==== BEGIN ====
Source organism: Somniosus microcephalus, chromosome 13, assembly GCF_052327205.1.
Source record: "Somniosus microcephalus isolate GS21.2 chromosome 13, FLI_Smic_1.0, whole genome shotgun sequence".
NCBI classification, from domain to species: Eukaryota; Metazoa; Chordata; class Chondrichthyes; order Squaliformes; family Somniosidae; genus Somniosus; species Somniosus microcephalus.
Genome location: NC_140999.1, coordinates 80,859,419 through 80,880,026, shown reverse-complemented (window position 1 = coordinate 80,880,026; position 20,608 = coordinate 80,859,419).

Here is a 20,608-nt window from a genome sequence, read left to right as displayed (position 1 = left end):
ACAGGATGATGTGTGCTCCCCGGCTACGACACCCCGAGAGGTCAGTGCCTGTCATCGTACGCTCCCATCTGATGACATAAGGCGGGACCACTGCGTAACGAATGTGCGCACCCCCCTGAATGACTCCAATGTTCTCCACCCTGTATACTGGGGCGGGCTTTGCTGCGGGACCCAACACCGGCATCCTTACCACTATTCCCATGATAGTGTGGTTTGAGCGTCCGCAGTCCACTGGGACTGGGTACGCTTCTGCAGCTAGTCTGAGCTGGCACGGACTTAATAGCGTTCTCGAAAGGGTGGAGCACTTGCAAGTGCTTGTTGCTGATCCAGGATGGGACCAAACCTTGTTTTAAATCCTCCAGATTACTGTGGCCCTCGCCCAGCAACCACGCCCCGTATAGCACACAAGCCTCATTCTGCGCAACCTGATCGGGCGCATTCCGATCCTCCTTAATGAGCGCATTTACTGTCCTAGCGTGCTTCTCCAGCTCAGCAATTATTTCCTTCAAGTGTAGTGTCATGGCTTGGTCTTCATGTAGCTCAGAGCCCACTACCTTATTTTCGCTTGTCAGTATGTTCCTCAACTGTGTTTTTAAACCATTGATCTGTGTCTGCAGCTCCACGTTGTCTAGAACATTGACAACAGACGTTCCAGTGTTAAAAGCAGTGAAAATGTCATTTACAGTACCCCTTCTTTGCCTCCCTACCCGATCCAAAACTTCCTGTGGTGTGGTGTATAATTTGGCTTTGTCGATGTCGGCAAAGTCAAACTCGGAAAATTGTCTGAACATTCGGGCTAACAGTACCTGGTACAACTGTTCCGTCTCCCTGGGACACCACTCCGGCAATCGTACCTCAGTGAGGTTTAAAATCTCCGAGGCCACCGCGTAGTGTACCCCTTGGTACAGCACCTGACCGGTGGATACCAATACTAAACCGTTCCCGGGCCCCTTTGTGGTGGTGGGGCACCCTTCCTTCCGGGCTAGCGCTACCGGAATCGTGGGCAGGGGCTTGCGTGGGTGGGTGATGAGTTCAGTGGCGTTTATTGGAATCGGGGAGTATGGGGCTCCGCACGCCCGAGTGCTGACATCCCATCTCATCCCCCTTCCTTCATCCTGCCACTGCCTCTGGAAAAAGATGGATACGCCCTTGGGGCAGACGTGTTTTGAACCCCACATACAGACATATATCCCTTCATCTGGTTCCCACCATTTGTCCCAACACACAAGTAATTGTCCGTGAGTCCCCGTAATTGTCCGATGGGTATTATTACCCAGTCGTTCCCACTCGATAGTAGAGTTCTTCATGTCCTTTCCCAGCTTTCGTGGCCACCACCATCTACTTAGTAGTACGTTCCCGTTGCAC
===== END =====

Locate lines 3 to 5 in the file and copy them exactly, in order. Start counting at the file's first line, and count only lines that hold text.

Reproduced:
NCBI classification, from domain to species: Eukaryota; Metazoa; Chordata; class Chondrichthyes; order Squaliformes; family Somniosidae; genus Somniosus; species Somniosus microcephalus.
Genome location: NC_140999.1, coordinates 80,859,419 through 80,880,026, shown reverse-complemented (window position 1 = coordinate 80,880,026; position 20,608 = coordinate 80,859,419).

Here is a 20,608-nt window from a genome sequence, read left to right as displayed (position 1 = left end):